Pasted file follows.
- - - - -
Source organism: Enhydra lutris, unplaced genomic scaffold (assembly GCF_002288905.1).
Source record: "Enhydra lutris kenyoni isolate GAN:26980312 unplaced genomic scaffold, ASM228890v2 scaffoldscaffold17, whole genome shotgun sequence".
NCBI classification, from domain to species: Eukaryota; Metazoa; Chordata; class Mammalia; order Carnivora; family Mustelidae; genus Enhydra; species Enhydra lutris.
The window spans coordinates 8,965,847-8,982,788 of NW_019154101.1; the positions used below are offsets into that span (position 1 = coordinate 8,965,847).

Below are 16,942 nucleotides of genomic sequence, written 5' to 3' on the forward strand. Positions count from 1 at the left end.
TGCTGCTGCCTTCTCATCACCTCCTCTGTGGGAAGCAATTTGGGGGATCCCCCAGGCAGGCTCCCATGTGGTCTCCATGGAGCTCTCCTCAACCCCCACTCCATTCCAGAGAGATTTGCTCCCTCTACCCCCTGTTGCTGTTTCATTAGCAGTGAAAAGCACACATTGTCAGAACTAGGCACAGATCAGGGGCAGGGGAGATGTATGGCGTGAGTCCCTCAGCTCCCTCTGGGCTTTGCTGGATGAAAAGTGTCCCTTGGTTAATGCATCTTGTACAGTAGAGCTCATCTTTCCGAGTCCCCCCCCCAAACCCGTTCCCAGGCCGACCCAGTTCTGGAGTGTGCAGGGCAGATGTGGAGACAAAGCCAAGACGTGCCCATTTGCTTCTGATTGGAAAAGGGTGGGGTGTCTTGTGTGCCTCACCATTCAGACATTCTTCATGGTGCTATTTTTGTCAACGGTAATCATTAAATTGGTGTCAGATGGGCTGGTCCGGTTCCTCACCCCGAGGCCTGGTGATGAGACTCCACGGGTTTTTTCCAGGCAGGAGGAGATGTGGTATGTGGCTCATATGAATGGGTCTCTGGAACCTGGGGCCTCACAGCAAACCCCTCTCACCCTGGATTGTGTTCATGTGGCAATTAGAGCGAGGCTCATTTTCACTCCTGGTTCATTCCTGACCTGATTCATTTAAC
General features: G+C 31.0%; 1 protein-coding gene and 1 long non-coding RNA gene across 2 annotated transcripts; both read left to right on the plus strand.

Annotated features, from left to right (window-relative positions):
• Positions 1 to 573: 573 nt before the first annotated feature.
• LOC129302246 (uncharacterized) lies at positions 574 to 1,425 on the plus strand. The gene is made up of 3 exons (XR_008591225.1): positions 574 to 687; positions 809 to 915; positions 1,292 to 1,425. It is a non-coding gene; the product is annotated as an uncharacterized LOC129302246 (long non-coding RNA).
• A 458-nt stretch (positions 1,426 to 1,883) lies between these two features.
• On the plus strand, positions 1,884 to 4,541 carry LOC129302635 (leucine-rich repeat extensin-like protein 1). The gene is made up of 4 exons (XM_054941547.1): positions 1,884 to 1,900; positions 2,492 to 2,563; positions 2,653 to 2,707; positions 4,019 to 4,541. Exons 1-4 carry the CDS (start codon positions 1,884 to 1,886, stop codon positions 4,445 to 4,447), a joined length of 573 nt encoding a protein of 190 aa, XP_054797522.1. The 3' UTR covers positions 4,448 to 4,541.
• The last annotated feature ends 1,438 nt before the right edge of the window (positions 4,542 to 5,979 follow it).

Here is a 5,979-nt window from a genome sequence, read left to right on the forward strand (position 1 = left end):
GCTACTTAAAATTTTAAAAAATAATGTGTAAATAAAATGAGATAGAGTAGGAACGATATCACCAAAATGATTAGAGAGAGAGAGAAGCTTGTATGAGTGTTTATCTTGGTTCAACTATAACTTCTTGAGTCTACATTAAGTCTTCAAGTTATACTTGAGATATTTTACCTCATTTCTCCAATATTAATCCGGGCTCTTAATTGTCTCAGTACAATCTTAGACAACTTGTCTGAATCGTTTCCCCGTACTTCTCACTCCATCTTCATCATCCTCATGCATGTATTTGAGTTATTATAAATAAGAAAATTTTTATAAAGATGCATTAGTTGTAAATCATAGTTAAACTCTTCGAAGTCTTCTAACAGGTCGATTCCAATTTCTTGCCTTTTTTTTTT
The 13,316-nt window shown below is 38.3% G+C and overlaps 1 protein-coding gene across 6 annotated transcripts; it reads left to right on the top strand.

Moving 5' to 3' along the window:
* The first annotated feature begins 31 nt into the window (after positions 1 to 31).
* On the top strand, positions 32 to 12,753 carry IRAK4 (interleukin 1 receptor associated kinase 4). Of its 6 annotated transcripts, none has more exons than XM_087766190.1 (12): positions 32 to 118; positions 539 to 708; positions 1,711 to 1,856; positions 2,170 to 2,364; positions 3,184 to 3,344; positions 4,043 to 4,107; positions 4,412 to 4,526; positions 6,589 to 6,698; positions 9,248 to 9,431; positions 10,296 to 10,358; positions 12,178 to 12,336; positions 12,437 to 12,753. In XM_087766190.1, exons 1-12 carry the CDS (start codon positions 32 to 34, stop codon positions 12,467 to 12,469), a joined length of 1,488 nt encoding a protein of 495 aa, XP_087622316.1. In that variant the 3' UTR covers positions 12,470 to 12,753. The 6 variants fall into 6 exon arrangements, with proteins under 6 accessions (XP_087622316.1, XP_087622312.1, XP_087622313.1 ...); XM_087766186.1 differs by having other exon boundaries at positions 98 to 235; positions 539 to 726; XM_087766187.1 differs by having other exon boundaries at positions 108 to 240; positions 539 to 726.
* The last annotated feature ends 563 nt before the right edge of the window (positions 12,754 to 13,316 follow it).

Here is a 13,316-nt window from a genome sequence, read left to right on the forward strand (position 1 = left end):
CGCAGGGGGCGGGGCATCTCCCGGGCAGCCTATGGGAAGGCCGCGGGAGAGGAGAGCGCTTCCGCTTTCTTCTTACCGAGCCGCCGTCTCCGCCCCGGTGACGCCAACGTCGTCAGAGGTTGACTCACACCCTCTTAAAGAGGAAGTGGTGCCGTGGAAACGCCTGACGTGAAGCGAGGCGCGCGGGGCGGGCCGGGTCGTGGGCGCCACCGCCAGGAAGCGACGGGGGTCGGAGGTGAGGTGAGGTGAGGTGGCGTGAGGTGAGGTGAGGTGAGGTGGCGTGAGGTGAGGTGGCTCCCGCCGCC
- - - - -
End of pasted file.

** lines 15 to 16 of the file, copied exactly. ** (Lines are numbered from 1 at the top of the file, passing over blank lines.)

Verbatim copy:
GCTACTTAAAATTTTAAAAAATAATGTGTAAATAAAATGAGATAGAGTAGGAACGATATCACCAAAATGATTAGAGAGAGAGAGAAGCTTGTATGAGTGTTTATCTTGGTTCAACTATAACTTCTTGAGTCTACATTAAGTCTTCAAGTTATACTTGAGATATTTTACCTCATTTCTCCAATATTAATCCGGGCTCTTAATTGTCTCAGTACAATCTTAGACAACTTGTCTGAATCGTTTCCCCGTACTTCTCACTCCATCTTCATCATCCTCATGCATGTATTTGAGTTATTATAAATAAGAAAATTTTTATAAAGATGCATTAGTTGTAAATCATAGTTAAACTCTTCGAAGTCTTCTAACAGGTCGATTCCAATTTCTTGCCTTTTTTTTTT
The 13,316-nt window shown below is 38.3% G+C and overlaps 1 protein-coding gene across 6 annotated transcripts; it reads left to right on the top strand.